Nutrition & Metabolism
Published: 14 February 2005
Nutrition & Metabolism 2005, 2:4 doi:10.1186/1743-7075-2-4
Received: 10 February 2005
Accepted: 14 February 2005
This article is available from: http://www.nutritionandmetabolism.com/content/2/1/4
© 2005 VanItallie; licensee BioMed Central Ltd.
This is an Open Access article distributed under the terms of the Creative Commons Attribution License http://creativecommons.org/licenses/by/2.0/deed.en,
which permits unrestricted use, distribution, and reproduction in any medium, provided the original work is properly cited.
Commentary Open Access
Ancel Keys: a tribute
Theodore B VanItallie*
Address: Department of Medicine, St Luke’s/Roosevelt Hospital Center, Columbia University College of Physicians and Surgeons, New York, NY, USA
Email: Theodore B VanItallie* – firstname.lastname@example.org
* Corresponding author
Ancel Keys, Ph.D., who died in November, 2004, at the age of 100, was among the first scientists to recognize that human atherosclerosis is not an inevitable consequence of aging, and that a highfat diet can be a major risk factor for coronary heart disease. During World War II, he and a group of talented co-workers at the University of Minnesota conducted a large-scale study of experimentally-induced human starvation. The data generated by this study – which was immediately recognized to be a classic – continue to be of inestimable value to nutrition scientists. In his later years, Keys spent more time at his home in Naples, Italy, where he had the opportunity to continue his personal study of the beneficial effects on health and longevity of a Mediterranean diet.
Ancel Keys, who died in November, 2004, was an excellent testimonial to the health-promoting effects of his beloved Mediterranean diet. He lived to be 100 and, as the New York Times obituary put it, “remained intellectually active through his 97th year.” His latter years were spent mostly at his home in Naples, ItaIy. I never had the privilege of knowing him well, but encountered him occasionally at scientific meetings where we were both speakers. He was friendly but, I thought, reserved. What struck me about Ancel was his remarkable absence from the counsels of the nutrition establishment. Despite his acknowledged expertise and importance in the field, he was not a member of AMA’s Council on Foods & Nutrition (at least not during the many years I served on that organization). I never saw him at any of the NIH advisory committees on which I served. He did not play a role in the deliberations of the Food and Nutrition Board of the National Research Council. He was not involved in the American Society for Clinical Nutrition during its heyday. Why was this? Perhaps the fact that he was a physiologist (later an epidemiologist) and not a physician played some role. Also, I think he preferred to go his own way, and – to some extent – he remained aloof from “academic nutrition.” Yet he was willing to lecture to many audiences and was not considered to be a scientific eccentric; to the contrary, his epidemiological work was frequently cited and praised, and his monumental study of experimentally-induced semistarvation in human subjects  was immediately recognized to be a classic.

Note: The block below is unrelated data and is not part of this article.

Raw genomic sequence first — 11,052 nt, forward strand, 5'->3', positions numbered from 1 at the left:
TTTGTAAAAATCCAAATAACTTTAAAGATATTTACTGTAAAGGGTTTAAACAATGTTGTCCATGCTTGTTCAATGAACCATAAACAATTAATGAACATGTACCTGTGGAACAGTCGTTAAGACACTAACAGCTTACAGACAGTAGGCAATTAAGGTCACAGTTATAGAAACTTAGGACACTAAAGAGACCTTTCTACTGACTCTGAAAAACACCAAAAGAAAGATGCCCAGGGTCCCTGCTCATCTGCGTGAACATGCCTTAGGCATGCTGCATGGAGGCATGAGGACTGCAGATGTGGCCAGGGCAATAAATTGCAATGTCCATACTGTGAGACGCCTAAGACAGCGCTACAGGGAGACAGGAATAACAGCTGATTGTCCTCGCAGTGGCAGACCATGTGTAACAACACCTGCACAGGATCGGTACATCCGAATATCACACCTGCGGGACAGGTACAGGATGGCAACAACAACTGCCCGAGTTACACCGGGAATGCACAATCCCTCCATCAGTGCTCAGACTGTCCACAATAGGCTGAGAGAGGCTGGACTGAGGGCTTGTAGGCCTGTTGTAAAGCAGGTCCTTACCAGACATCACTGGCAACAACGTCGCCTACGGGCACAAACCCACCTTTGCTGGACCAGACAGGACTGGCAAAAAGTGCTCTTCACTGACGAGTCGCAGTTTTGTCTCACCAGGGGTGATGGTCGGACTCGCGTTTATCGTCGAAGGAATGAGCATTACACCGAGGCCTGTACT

Keys and his capable associates conducted careful physiological and psychological studies of 32 initially healthy conscientious objectors (to World War II) through 6
months of experimentally induced semistarvation, followed by a year or more of rehabilitation. These studies generated a cornucopia of data – data that are all the more valuable now because such an experiment would not have a chance of being approved by today’s Institutional Review Boards. Protein-calorie malnutrition (PCM) – in
effect, famine – remains endemic in many parts of the world; moreover, PCM is the most common nutritional problem encountered in U.S. hospitals and nursing homes. The studies carried out by Keys and his co-workers make it possible for us to distinguish the effects of semistarvation on the body’s strength, composition, physiological status, and mood from the confounding effects of such underlying diseases as cancer, intestinal malabsorption, renal insufficiency, emphysema, etc. – illnesses that often give rise to conditioned PCM. The Minnesota group showed clearly that semistarvation can be independently responsible for an array of psychological problems such as anxiety, depression, and hypochondria. From their studies, it is possible to demonstrate a clear relationship between a decline in fat-free mass and PCM-associated morbidity.
Keys’s major scientific achievements are enumerated in some detail by Jane E. Brody in her New York Times obituary, dated November 23, 2004. For those of us who worked for so many years to call attention to the relationship of serum total cholesterol to risk of coronary heart disease (CHD), and to the cholesterol-raising effects of certain saturated fats, Keys will always be one of the major prophets who provided the early evidence that atherosclerosis is not an inevitable concomitant of aging, and that a
diet high in saturated fat content can be a major risk factor for CHD. The practical outcome of the work in this field – to which Ancel contributed so much – is the extraordinary decrease in mortality from coronary heart disease that has occurred during the past half-century. Cancer has finally replaced heart disease as America’s number one killer. Ancel had his well-deserved reward – a long, productive life unencumbered by an excess of committee meetings, and the opportunity to contemplate the Tyrrhenian sea while enjoying the benefits of a Mediterranean diet.
1. Keys A, Brozek J, Henschel A, Mickelsen O, Taylor HL: The biology of human starvation Minneapolis: University of Minnesota Press; 1950.